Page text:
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Archive for May, 2006

The system works

May 12th, 2006 22 comments

A couple of days ago, I pointed out that a claim by Janet Albrechtsen that New Zealand had far fewer public servants than Australia seemed dubious, and called for a factoid check Almost instantly, readers of this blog were able to get the correct figure, showing no significant difference. Thanks particularly to Katz, Tom Davies and Sir Humphrey on this.

Terje Petersen emailed Janet Albrechtsen to ask for a retraction, a course I thought likely to prove fruitless. Yesterday however, she emailed him to advise that the error would be corrected, and Today’s Australian includesn:

Correction

IN her column on Wednesday (�Big government addicts can’t afford tax cuts�, page 24), Janet Albrechtsen compared the size of the public services in Australia and New Zealand using figures put out by the Australian Bureau of Statistics and Statistics New Zealand. The comparison was incorrect because the figures from SNZ did not include some public sector areas that were included in the ABS figures. As a result, the size of the public service in New Zealand is much larger than indicated in the column.

I also got an email from Tom Switzer, opinion editor at the Oz, thanking us for picking up the error. I worked with Tom while he was opinion editor at the Fin, and while our politics couldn’t be more different, he was always very professional.

Albrechtsen and Switzer have done the right thing and should be congratulated for this. And the whole story is a case study in how blogs can be effective in both challenging and improving the mainstream media.

Categories: Economic policy, Metablogging Tags:

Superannuation: the good, the bad and the cosmetic

May 11th, 2006 31 comments

Like a lot of people, I suspect, I’ve been putting off the task of working out my situation in relation to superannuation. The rules are so complex, and have been changed so often, that it seems easier to just keep making the automatic payments, pick a reasonable looking investment strategy from the four or five on offer and hope that something comes along to clarify the issues.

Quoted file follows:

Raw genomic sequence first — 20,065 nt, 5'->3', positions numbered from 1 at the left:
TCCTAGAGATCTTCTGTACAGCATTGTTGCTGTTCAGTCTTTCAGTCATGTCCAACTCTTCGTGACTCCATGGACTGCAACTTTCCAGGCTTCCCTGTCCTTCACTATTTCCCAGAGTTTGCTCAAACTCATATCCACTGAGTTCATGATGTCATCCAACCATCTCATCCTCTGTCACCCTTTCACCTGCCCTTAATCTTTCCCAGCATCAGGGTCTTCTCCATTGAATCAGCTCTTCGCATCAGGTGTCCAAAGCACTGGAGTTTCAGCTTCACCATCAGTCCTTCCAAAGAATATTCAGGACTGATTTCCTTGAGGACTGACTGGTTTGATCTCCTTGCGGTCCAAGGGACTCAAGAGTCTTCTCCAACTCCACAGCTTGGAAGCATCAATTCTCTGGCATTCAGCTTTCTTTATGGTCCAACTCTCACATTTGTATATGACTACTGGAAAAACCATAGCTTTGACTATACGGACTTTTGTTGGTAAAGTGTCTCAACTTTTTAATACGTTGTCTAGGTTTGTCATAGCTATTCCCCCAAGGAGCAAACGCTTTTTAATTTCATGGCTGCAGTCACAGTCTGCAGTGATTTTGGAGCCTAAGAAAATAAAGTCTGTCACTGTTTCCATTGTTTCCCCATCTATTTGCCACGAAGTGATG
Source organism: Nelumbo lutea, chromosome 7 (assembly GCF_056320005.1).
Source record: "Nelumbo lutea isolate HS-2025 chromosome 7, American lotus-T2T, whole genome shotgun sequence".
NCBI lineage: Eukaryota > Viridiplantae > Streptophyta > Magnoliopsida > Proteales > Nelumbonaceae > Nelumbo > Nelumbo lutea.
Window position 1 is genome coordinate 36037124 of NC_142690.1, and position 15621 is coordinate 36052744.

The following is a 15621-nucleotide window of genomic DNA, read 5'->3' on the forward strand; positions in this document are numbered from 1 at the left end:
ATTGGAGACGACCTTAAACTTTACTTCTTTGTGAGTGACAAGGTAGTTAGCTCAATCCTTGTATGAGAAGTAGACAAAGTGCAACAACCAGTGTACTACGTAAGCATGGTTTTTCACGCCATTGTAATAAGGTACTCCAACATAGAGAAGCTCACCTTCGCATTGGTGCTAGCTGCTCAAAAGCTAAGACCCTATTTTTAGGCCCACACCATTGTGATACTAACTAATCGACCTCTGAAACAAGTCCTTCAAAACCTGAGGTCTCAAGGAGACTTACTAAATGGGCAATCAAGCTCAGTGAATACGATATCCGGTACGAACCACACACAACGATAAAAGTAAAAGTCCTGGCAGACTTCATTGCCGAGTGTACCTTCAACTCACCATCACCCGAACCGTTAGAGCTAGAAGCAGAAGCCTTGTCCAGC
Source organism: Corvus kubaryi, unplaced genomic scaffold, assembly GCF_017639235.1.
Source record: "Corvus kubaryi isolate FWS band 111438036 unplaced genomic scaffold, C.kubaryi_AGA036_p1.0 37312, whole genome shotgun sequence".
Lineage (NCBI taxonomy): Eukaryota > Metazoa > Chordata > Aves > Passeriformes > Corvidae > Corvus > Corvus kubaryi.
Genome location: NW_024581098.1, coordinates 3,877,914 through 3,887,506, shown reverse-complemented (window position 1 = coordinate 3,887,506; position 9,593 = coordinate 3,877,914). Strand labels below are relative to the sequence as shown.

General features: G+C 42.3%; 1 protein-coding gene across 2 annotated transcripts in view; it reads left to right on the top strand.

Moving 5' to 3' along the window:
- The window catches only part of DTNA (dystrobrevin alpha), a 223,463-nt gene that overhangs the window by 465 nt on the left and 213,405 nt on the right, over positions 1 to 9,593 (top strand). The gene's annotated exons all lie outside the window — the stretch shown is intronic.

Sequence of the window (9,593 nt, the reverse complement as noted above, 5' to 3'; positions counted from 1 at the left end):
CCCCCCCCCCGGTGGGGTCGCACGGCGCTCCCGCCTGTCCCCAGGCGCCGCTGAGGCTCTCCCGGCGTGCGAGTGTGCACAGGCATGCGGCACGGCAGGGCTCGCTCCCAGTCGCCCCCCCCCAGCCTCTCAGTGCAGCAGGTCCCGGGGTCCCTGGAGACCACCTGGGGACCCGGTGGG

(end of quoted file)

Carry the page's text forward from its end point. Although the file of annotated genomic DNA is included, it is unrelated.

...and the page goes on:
In one sense at least, that strategy has paid off. Costello’s Budget speech announced what are claimed to be the most radical reforms ever to superannuation policy. At the very least, they are big changes, and render most previous calculations obsolete, so I’m glad I didn’t make any. Moreover, Costello’s claim to have simplified the tax treatment of super appears to be correct, although we’ll have to wait for the devilish details of cliche to be sure. Given that complexity entails a wide range of social costs, simplification is good in itself.

The bad is that the simplification has been achieved by greatly reducing the tax paid by those with large amounts of super, while doing nothing much for the rest. The likely outcome, I suspect is an increase in import-intensive luxury consumption.

The cosmetic part of the story is the claim that this will encourage people to stay in the workforce longer. Like a lot of other commentators, I doubt this. The income effect (more money makes retirement more affordable) seems likely to outweigh any substitution effect from higher expected net returns.

Categories: Economic policy Tags:

Becker and Murphy on advertising (crossposted at CT)

May 11th, 2006 7 comments

During the discussion following the death of JK Galbraith, the issue of advertising came up. In the Affluent Society Galbraith dismissed the idea that advertising is informative, and argued instead that it was used to manufacture demand for goods and services people would otherwise not want. The NYT obit suggested that Gary Becker and George Stigler had disproved this, a proposition that attracted some attention, mainly focusing on the work of Becker and Murphy.

Although Becker and Murphy don’t present it this way, their model actually supports Galbraith in most respects.
Read more…

Categories: Economics - General Tags:

Factoid check

May 10th, 2006 59 comments

In her Budget column today, Janet Albrechtsen makes the following claim:

NSW has about 380,000 state and local public servants servicing a population of 6.7 million people. And that’s not counting more than 40,000 public servants working in government-owned businesses. With a population of about four million, that should mean that New Zealand should have about 225,000 public servants. Right?

Wrong. According to Statistics New Zealand, our cousins across the Tasman have fewer than 69,000 public servants. That’s one public servant for every 58 New Zealanders, compared with one NSW public servant for every 17.5 NSW residents. The comparison only gets worse when you realise the NZ figure includes almost 12,000 defence force personnel and other public servants who, in Australia, would be working for the federal Government.